BEIJING — With China’s new leadership pledging to toughen up on corruption, luxury brands that have been thriving in this country — often thanks to the massive gray market in currying official favor with expensive gifts — may be in for a bit of a slowdown.

This story first appeared in the January 24, 2013 issue of WWD. Subscribe Today.

Since Xi Jinping was anointed head of the Chinese Communist Party in November, paving his path to the presidency in March, Xi and others have sent a series of signals that they intend to clamp down on corruption, the systemic and unavoidable facet of China’s economic model. In the past week, two key points were revealed. First, Xi himself spoke openly of the need to punish corrupt officials, everyone from “flies” to “tigers,” a metaphorical reference to going after top government leaders who are corrupt as well as the lowly ones often used to make a point.

“We must uphold the fighting of tigers and flies at the same time, resolutely investigating law-breaking cases of leading officials and also earnestly resolving the unhealthy tendencies and corruption problems which happen all around people,” Xi said, in comments reported Tuesday by the official Xinhua news agency.

Chinese media have reported for several months that there has been a slowdown in luxury sales on the heels of hints that the new leadership might strengthen its anticorruption efforts. Caixin, an investigative business journal, reported last year that several high-end brands had already reported slowed growth in China, owing to signals that corruption might be curbed. In October, Bain & Co. predicted a further slowdown in luxury sales in China in 2013 with some brands already showing signs of strain.

On Monday, Compagnie Financière Richemont SA confirmed the speculation, reporting that its Asia-Pacific sales in the third quarter were flat compared with a year ago as a result of lower wholesale orders for watches and a later start to the Chinese New Year this year than in 2012.

Starting last summer, the country’s ruling State Council issued orders curbing local governments’ spending on trips abroad, vehicles and other high-ticket items. Observers have said the government crackdown on “bling” has resulted in less gift-giving to government officials, with watches one of the favorite gifts to give. The edict was aimed at reining in what has become a very public sore spot for China’s government. The latest indications from Xi are that the push against official corruption won’t stop at local governments.

Xi’s comments this week came just a few days after China’s surprising revelation of the country’s income gap, releasing its own measure of the Gini coefficient — a global gauge of income inequality that China has not published since 2005. While there remains widespread skepticism about the figure and the fact that China’s National Bureau of Statistics said the wealth gap has narrowed of late, that the statistics bureau chose to release its data after so many years of silence on a volatile issue was seen as significant by economists and other China experts.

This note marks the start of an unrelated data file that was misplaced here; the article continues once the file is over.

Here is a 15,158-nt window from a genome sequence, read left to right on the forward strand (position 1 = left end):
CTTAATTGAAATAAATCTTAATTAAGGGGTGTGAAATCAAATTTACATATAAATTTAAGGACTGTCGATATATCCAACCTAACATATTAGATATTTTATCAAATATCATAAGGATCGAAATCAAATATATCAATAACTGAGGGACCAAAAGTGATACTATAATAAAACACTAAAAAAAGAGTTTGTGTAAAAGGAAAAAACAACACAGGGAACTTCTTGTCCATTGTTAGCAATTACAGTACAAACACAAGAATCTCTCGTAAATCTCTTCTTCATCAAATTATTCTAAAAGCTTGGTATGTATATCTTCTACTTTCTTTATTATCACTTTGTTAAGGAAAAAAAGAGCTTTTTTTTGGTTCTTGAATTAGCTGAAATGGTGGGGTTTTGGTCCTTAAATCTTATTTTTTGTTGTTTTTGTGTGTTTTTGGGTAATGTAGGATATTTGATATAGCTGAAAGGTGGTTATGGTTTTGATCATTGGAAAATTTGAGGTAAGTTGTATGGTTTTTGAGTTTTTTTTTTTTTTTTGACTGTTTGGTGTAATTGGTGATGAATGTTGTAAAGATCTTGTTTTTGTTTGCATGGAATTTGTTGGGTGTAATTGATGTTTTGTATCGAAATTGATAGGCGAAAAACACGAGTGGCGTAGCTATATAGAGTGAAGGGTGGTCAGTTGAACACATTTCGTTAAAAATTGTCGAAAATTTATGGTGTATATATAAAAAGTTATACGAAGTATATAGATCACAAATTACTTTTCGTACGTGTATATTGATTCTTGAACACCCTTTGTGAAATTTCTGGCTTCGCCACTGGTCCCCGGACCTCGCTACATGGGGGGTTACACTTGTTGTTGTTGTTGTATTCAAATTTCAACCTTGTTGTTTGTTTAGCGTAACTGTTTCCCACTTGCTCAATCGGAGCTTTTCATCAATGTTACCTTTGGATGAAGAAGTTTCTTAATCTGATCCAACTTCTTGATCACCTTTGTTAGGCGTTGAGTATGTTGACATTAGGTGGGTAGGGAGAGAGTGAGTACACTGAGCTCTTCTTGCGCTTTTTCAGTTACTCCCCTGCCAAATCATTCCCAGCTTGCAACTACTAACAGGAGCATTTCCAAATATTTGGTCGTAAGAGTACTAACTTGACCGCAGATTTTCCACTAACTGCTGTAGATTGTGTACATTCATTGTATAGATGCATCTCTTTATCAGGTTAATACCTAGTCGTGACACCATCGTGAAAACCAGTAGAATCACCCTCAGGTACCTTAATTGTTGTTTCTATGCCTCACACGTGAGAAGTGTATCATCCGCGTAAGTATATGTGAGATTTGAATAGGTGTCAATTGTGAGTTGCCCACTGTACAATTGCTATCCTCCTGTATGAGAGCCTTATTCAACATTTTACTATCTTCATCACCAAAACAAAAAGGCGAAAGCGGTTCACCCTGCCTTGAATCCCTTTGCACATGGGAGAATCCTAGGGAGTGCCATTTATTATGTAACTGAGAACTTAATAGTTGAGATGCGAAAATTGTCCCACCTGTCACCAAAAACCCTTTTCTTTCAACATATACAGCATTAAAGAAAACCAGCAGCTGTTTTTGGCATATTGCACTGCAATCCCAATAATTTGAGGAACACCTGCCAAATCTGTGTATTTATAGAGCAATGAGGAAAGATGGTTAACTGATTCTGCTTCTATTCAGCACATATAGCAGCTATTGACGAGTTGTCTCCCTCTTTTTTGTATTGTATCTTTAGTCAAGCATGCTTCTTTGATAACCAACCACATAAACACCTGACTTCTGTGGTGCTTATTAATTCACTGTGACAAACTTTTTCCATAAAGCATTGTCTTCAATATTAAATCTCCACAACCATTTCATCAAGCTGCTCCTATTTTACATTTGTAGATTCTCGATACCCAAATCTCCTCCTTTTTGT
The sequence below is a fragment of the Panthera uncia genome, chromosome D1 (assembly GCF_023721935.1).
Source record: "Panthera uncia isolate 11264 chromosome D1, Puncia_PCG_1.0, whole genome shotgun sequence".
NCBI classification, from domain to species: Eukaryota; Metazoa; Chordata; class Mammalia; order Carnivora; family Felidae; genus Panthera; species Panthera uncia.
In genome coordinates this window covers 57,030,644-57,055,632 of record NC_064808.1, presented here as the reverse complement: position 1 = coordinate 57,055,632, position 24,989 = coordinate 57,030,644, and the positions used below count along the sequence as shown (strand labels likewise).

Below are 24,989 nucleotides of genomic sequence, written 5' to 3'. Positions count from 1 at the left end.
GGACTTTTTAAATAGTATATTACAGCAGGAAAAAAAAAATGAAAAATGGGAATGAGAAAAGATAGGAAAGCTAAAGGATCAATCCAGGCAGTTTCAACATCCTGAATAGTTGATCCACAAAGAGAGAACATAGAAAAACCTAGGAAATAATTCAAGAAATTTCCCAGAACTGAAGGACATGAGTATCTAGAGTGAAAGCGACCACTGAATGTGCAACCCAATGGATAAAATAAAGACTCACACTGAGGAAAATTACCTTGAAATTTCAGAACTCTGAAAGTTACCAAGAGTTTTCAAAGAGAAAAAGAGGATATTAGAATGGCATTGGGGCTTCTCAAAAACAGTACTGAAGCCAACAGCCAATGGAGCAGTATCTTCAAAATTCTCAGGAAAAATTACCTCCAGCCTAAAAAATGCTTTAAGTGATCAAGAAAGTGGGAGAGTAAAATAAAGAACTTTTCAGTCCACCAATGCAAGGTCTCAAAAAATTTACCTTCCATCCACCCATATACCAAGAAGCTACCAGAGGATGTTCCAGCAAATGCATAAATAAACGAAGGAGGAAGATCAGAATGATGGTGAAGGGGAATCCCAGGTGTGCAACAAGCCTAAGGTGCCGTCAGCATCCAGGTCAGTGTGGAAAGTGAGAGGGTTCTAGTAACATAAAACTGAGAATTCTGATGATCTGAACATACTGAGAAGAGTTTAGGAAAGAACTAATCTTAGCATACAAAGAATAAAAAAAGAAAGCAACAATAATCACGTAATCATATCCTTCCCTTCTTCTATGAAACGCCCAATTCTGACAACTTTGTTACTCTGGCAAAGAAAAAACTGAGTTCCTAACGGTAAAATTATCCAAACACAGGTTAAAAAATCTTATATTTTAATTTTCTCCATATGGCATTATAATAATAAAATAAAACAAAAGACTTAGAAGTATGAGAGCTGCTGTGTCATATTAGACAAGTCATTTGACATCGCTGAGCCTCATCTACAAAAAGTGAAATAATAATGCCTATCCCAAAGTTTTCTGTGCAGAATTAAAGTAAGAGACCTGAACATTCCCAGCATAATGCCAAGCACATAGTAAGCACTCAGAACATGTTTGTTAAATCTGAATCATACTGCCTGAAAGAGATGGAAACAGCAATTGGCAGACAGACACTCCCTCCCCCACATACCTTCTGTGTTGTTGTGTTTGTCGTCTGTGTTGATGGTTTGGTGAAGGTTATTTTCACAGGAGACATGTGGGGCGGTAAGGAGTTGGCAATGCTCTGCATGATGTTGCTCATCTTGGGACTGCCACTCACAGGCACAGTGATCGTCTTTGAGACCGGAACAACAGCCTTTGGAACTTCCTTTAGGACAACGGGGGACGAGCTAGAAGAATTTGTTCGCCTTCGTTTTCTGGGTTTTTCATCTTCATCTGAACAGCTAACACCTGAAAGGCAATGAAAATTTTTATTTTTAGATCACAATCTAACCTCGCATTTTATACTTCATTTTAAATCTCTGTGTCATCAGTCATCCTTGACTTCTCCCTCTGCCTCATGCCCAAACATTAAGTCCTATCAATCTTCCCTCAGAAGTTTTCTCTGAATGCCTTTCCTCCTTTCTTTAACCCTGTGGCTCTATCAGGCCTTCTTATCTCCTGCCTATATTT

The official numbers released by the statistics bureau put China’s Gini coefficient at 0.474, slightly down from last year, which would place China roughly on par with the U.S. By comparison, some earlier estimates placed it as high as 0.6, which is a much steeper scale of inequality and could undermine China’s careful efforts to maintain social stability amid rapid economic and personal wealth growth.

Patrick Chovanec, an associate professor at Tsinghua University’s management and economics school in Beijing, said he believes the more troubling issue for China is not the income gap, but rather an “inequality of privilege.” Many Chinese people at the bottom of the income gap are less concerned with the chasm than they are with the concept that the very wealthiest people in society have amassed fortunes based on family relations, personal relationships and government positions.

“There’s a sense that there are people who live according to a different set of rules, that power begets wealth and wealth begets power — that is what bothers people,” Chovanec said.

Dai Jianzhong, a labor relations expert at the Beijing Academy of Social Sciences, said the bottom rungs of the income data in China are populated with the country’s internal migrant workers, the people who work low-end jobs that build up the economy, but rarely share in the massive profits.

Dai said income and household registration status have created what he considers a new social class system in China, similar to ethnicity. Discontent among ethnic minorities is a lesser threat than that among the economically disenfranchised.

“It is because people have a different cultural identification [through their economic status],” said Dai. “I think these conflicts will cause tension within society.”

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